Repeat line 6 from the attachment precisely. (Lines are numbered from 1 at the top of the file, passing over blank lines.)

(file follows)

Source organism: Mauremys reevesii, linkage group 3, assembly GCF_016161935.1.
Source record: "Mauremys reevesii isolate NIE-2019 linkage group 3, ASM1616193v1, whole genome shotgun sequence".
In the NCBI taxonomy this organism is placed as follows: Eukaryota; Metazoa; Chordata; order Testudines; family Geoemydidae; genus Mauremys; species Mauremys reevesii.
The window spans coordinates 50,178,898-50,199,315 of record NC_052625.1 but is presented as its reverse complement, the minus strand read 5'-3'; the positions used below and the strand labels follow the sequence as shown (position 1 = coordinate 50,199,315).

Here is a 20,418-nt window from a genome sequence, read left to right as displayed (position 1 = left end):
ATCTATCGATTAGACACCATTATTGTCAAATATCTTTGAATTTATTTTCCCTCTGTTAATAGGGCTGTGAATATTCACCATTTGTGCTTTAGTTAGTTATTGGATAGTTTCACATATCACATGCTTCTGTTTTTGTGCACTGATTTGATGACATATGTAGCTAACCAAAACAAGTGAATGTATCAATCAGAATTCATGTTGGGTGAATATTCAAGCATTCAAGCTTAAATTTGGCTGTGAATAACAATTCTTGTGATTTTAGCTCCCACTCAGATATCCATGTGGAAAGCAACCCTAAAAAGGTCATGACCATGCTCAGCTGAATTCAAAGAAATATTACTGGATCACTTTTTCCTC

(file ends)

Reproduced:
ATCTATCGATTAGACACCATTATTGTCAAATATCTTTGAATTTATTTTCCCTCTGTTAATAGGGCTGTGAATATTCACCATTTGTGCTTTAGTTAGTTATTGGATAGTTTCACATATCACATGCTTCTGTTTTTGTGCACTGATTTGATGACATATGTAGCTAACCAAAACAAGTGAATGTATCAATCAGAATTCATGTTGGGTGAATATTCAAGCATTCAAGCTTAAATTTGGCTGTGAATAACAATTCTTGTGATTTTAGCTCCCACTCAGATATCCATGTGGAAAGCAACCCTAAAAAGGTCATGACCATGCTCAGCTGAATTCAAAGAAATATTACTGGATCACTTTTTCCTC